Solar Panel Paintings
Mixed Berry Solar Painting ( 1 volt)
18.5”W x 6”H x 1”D
Anthocyanin dye, electrolyte, graphite, nano-titanium dioxide, architectural glass, volt meter
These paintings use the gallery light to create Alternating Current exhibited on the volt meter.
black bean (left) and Mulberry ink stained nanotitanium dioxide glass. Excited to take these 3 inch prototypes to glass fabricators this week- we will be scaling up the paintings for a show Sept 7th at Gallery 924.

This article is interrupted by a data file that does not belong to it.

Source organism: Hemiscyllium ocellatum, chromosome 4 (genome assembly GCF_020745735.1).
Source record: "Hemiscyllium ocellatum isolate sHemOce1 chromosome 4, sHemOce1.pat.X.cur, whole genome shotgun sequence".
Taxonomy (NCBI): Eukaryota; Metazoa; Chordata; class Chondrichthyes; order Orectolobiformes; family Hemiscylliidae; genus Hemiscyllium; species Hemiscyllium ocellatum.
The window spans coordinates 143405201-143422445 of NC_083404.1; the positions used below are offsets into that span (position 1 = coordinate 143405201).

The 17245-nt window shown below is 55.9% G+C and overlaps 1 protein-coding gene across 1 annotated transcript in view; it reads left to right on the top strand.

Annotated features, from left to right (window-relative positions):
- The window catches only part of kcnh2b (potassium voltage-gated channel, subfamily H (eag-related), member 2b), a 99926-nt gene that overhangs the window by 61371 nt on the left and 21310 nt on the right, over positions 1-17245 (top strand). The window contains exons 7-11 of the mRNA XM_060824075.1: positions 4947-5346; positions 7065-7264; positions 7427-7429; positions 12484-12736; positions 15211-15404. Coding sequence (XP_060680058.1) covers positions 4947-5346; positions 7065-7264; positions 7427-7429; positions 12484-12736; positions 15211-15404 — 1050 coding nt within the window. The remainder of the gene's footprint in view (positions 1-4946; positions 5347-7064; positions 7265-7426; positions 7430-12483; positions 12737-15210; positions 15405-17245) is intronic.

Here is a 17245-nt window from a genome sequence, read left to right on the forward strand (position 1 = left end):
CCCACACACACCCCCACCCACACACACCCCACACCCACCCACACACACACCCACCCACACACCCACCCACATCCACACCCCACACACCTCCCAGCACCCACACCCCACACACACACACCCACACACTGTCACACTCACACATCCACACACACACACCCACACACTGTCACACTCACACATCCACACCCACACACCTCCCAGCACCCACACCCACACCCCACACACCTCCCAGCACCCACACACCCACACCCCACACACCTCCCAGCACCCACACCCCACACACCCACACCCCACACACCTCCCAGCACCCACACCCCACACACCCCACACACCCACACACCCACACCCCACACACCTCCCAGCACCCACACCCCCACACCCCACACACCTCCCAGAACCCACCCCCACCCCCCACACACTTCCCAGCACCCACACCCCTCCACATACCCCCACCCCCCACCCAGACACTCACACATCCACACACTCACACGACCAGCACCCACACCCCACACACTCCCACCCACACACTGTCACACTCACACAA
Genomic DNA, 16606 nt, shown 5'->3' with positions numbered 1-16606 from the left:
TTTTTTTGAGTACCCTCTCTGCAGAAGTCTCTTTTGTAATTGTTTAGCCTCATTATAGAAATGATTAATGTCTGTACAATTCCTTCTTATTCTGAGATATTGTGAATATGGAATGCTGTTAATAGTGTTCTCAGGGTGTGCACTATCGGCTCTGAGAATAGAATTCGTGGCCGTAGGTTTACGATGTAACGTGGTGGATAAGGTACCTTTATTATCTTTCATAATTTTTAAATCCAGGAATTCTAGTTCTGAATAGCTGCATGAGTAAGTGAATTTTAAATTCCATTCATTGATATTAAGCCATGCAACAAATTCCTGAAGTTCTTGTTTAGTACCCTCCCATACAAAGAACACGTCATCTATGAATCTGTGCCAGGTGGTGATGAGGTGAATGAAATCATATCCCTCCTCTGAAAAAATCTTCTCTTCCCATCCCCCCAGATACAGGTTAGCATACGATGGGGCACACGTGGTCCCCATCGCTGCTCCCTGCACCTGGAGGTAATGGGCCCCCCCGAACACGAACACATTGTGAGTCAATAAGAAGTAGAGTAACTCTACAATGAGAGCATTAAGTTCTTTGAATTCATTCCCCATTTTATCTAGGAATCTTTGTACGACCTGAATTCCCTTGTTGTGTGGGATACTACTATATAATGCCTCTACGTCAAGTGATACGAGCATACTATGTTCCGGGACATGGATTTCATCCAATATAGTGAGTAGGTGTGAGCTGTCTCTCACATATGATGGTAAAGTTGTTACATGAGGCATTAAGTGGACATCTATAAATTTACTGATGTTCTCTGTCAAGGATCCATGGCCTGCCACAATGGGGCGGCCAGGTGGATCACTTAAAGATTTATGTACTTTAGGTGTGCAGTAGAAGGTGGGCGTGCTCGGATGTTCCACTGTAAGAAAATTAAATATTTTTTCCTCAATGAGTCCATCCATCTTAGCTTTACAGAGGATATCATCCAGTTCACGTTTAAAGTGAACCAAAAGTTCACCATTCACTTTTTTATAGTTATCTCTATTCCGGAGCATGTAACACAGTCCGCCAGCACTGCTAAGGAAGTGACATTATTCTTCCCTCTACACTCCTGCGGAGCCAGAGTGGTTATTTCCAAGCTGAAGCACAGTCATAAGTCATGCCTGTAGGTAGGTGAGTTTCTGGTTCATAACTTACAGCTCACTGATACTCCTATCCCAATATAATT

Inspired by making drawings during the day and the love of cooking to feed my family, I developed ink from black beans. Black bean dye is Anthocyanin dye; a water-soluble red to blue pigment that comes from a flower or plant such as blackberries, cherries, blueberries, mulberries and black beans. Anthocyanins create electrical energy because they are a phytochemical, specifically flavonoids, which are essential to the plants biosynthesis and defense system. These pigments are used in solar panels a way of intersecting with light to recreate photosynthesis. Since researching my black bean ink and anthocyanins, I have set out to make contemporary paintings that use organic dye and nanotechnology to create electrical energy. Follow my process with me here and I am always looking for project collaborators. Feel free to contact me! Special thanks to Arts Council of Indianapolis for making this possible through the DeHaan Artist of Distinction Award.